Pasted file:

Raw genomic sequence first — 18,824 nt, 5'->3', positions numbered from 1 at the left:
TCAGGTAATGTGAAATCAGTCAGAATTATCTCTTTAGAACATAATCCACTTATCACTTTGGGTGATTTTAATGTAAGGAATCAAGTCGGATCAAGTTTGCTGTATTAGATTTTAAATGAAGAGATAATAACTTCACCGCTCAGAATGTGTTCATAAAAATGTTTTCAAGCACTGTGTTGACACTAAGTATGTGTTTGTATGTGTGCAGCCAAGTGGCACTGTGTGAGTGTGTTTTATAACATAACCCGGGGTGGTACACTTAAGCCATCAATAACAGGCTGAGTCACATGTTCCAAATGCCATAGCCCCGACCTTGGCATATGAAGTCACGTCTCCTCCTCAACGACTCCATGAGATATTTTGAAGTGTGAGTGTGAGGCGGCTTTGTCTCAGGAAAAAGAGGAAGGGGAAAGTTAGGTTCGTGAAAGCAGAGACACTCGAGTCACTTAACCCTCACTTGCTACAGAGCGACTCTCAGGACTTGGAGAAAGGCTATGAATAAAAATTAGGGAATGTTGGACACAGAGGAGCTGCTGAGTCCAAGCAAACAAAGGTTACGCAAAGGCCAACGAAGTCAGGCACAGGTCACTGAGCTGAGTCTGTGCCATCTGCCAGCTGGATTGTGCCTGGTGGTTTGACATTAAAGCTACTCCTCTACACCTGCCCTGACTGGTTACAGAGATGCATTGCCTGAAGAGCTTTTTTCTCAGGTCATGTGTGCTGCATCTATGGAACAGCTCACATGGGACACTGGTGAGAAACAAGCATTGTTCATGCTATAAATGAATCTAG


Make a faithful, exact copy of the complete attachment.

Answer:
Raw genomic sequence first — 18,824 nt, 5'->3', positions numbered from 1 at the left:
TCAGGTAATGTGAAATCAGTCAGAATTATCTCTTTAGAACATAATCCACTTATCACTTTGGGTGATTTTAATGTAAGGAATCAAGTCGGATCAAGTTTGCTGTATTAGATTTTAAATGAAGAGATAATAACTTCACCGCTCAGAATGTGTTCATAAAAATGTTTTCAAGCACTGTGTTGACACTAAGTATGTGTTTGTATGTGTGCAGCCAAGTGGCACTGTGTGAGTGTGTTTTATAACATAACCCGGGGTGGTACACTTAAGCCATCAATAACAGGCTGAGTCACATGTTCCAAATGCCATAGCCCCGACCTTGGCATATGAAGTCACGTCTCCTCCTCAACGACTCCATGAGATATTTTGAAGTGTGAGTGTGAGGCGGCTTTGTCTCAGGAAAAAGAGGAAGGGGAAAGTTAGGTTCGTGAAAGCAGAGACACTCGAGTCACTTAACCCTCACTTGCTACAGAGCGACTCTCAGGACTTGGAGAAAGGCTATGAATAAAAATTAGGGAATGTTGGACACAGAGGAGCTGCTGAGTCCAAGCAAACAAAGGTTACGCAAAGGCCAACGAAGTCAGGCACAGGTCACTGAGCTGAGTCTGTGCCATCTGCCAGCTGGATTGTGCCTGGTGGTTTGACATTAAAGCTACTCCTCTACACCTGCCCTGACTGGTTACAGAGATGCATTGCCTGAAGAGCTTTTTTCTCAGGTCATGTGTGCTGCATCTATGGAACAGCTCACATGGGACACTGGTGAGAAACAAGCATTGTTCATGCTATAAATGAATCTAG